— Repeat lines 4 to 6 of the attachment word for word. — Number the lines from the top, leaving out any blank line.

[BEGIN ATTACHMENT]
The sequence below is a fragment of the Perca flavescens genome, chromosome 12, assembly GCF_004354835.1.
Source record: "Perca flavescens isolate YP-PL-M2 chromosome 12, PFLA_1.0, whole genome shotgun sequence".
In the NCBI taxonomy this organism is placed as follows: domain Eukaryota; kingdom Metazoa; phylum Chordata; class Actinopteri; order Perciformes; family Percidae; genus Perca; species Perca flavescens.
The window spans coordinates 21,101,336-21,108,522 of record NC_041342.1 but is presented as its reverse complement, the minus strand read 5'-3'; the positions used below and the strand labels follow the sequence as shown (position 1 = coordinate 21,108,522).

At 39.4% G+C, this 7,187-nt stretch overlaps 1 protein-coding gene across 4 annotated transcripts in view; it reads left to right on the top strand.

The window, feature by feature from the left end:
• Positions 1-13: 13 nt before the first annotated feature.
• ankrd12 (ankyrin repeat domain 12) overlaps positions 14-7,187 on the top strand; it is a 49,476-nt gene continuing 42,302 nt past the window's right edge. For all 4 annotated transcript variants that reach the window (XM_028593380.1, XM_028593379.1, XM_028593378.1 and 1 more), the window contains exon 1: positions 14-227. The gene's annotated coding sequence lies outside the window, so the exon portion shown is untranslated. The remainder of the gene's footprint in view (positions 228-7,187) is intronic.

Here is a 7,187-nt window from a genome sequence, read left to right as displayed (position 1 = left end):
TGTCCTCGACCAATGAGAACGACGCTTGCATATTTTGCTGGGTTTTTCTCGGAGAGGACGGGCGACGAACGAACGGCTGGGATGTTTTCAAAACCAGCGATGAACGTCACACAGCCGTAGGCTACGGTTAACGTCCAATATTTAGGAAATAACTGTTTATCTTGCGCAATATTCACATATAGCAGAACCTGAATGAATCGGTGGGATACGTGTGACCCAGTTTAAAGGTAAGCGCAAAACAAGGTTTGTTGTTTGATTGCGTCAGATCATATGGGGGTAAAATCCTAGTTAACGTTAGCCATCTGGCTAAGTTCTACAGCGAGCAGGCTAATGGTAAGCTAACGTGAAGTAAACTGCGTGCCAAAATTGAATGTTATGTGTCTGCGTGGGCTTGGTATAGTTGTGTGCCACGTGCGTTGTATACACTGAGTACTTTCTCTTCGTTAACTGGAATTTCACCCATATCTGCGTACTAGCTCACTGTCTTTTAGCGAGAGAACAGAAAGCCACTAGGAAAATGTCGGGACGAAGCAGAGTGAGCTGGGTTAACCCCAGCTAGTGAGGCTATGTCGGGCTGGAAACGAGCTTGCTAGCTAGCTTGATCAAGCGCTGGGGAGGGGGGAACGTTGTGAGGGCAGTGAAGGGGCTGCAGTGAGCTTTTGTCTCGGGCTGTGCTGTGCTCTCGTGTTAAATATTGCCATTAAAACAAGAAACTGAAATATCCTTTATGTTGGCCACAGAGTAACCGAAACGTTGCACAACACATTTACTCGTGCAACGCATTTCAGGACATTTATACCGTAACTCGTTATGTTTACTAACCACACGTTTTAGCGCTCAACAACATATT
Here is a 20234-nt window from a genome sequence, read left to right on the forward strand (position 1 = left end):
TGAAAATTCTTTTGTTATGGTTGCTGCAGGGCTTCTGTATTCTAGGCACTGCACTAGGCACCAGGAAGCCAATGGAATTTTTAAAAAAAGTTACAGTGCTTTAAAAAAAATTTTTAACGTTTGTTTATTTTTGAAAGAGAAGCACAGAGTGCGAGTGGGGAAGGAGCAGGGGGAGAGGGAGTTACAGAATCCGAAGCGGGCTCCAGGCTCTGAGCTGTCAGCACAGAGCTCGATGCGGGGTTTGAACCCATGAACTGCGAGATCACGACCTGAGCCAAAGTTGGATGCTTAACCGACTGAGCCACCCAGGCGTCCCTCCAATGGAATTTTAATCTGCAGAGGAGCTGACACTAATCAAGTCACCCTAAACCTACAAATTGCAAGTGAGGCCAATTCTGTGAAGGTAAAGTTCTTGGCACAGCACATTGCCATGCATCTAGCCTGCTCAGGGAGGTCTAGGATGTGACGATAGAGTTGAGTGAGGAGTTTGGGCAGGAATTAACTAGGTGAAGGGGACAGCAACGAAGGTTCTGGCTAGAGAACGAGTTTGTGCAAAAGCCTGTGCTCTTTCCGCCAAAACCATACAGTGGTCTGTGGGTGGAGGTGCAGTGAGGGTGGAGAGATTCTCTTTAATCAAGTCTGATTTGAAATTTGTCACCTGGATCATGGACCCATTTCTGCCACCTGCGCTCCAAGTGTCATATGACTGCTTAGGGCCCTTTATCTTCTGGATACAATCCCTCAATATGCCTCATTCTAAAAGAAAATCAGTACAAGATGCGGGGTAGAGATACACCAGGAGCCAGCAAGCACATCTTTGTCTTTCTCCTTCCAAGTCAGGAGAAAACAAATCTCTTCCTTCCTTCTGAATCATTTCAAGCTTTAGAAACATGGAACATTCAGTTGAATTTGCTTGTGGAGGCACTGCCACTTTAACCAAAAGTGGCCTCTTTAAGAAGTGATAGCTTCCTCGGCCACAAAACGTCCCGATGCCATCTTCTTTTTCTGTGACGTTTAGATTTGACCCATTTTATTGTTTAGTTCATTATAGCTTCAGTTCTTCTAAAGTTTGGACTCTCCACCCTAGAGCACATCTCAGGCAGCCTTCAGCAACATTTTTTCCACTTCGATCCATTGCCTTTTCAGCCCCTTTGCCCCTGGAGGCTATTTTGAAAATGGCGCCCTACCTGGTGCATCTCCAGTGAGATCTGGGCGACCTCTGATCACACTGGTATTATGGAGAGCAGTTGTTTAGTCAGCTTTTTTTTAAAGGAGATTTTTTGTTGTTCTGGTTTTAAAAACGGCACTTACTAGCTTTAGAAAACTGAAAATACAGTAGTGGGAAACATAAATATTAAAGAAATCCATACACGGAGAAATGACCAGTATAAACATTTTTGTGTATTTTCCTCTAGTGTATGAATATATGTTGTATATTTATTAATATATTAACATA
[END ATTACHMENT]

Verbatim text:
The window spans coordinates 21,101,336-21,108,522 of record NC_041342.1 but is presented as its reverse complement, the minus strand read 5'-3'; the positions used below and the strand labels follow the sequence as shown (position 1 = coordinate 21,108,522).

At 39.4% G+C, this 7,187-nt stretch overlaps 1 protein-coding gene across 4 annotated transcripts in view; it reads left to right on the top strand.

The window, feature by feature from the left end: